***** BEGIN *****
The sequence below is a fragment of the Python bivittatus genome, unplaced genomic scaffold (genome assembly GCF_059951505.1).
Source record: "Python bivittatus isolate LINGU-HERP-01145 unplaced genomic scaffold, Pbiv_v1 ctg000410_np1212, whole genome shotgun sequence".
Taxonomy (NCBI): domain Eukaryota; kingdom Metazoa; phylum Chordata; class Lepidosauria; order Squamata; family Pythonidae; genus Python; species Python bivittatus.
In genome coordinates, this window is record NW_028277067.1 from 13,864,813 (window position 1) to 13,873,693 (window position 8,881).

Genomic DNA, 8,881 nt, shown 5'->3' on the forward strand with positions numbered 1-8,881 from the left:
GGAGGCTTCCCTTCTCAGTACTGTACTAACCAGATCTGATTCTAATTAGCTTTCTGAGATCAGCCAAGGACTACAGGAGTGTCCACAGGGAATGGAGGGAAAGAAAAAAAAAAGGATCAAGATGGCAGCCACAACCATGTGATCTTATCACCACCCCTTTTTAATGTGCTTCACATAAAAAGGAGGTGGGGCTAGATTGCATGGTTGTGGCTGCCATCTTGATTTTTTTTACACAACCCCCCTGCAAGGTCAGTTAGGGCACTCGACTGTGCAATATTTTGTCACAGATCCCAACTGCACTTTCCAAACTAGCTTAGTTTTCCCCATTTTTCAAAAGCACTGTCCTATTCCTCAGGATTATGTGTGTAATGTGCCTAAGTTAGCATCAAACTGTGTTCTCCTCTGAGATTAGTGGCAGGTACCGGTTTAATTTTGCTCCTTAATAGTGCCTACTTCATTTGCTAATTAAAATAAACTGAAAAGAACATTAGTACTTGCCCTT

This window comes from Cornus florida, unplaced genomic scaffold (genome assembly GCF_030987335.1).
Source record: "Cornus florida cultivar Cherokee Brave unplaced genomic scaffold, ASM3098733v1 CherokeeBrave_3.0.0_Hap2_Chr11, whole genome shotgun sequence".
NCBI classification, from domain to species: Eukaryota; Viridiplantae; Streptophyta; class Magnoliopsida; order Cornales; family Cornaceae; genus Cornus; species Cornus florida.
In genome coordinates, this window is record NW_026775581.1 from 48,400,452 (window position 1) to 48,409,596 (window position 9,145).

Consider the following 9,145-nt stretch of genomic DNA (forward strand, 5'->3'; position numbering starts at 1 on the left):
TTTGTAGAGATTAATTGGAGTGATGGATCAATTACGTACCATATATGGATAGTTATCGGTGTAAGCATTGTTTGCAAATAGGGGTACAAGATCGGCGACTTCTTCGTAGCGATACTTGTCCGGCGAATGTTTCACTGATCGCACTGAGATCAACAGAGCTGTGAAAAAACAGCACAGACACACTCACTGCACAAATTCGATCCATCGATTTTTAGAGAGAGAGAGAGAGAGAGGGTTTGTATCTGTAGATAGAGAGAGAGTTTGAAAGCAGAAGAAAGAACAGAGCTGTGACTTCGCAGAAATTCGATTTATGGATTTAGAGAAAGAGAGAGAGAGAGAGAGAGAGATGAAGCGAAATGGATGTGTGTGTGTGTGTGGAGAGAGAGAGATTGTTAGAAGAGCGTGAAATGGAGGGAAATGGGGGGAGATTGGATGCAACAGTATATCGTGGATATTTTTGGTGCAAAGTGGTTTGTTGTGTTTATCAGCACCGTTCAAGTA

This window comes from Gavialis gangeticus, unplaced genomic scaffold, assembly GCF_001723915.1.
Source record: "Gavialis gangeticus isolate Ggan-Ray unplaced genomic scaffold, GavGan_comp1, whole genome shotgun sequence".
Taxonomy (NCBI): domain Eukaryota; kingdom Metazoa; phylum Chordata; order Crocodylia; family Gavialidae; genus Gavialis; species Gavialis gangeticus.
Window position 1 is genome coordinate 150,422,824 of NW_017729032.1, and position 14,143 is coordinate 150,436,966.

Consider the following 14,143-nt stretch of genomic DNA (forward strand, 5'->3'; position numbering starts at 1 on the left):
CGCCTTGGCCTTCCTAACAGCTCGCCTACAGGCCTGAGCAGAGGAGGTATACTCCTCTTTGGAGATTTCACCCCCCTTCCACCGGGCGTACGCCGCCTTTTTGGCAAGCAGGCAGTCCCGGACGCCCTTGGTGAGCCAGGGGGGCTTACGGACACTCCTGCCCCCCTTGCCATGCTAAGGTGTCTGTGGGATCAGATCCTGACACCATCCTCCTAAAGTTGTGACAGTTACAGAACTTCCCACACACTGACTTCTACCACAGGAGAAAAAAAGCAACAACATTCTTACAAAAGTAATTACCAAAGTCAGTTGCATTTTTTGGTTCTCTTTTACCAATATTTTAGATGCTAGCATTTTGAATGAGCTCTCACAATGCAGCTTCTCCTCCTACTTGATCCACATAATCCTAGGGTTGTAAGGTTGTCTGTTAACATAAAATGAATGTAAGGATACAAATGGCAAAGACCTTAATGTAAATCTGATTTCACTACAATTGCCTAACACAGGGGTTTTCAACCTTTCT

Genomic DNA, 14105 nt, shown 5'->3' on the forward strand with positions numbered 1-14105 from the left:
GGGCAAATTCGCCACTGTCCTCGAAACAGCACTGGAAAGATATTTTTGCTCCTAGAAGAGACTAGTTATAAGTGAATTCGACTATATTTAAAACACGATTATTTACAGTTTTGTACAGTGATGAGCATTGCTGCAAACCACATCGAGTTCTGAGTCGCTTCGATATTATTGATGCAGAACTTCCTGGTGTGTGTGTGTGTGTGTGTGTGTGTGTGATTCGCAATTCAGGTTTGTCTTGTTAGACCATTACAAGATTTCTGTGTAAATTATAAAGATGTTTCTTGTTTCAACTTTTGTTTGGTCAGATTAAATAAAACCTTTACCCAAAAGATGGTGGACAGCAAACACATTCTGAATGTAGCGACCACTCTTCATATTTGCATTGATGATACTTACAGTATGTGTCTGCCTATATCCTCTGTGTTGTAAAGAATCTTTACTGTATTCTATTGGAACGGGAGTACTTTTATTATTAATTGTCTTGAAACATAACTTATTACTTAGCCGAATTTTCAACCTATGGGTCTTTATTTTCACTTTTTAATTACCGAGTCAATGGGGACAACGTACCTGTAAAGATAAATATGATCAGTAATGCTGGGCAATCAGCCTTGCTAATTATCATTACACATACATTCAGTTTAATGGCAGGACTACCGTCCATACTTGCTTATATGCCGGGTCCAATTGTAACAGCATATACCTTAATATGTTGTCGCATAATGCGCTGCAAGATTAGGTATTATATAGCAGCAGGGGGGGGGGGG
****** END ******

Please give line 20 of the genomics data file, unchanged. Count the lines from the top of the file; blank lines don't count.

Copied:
GGGCAAATTCGCCACTGTCCTCGAAACAGCACTGGAAAGATATTTTTGCTCCTAGAAGAGACTAGTTATAAGTGAATTCGACTATATTTAAAACACGATTATTTACAGTTTTGTACAGTGATGAGCATTGCTGCAAACCACATCGAGTTCTGAGTCGCTTCGATATTATTGATGCAGAACTTCCTGGTGTGTGTGTGTGTGTGTGTGTGTGTGTGATTCGCAATTCAGGTTTGTCTTGTTAGACCATTACAAGATTTCTGTGTAAATTATAAAGATGTTTCTTGTTTCAACTTTTGTTTGGTCAGATTAAATAAAACCTTTACCCAAAAGATGGTGGACAGCAAACACATTCTGAATGTAGCGACCACTCTTCATATTTGCATTGATGATACTTACAGTATGTGTCTGCCTATATCCTCTGTGTTGTAAAGAATCTTTACTGTATTCTATTGGAACGGGAGTACTTTTATTATTAATTGTCTTGAAACATAACTTATTACTTAGCCGAATTTTCAACCTATGGGTCTTTATTTTCACTTTTTAATTACCGAGTCAATGGGGACAACGTACCTGTAAAGATAAATATGATCAGTAATGCTGGGCAATCAGCCTTGCTAATTATCATTACACATACATTCAGTTTAATGGCAGGACTACCGTCCATACTTGCTTATATGCCGGGTCCAATTGTAACAGCATATACCTTAATATGTTGTCGCATAATGCGCTGCAAGATTAGGTATTATATAGCAGCAGGGGGGGGGGGG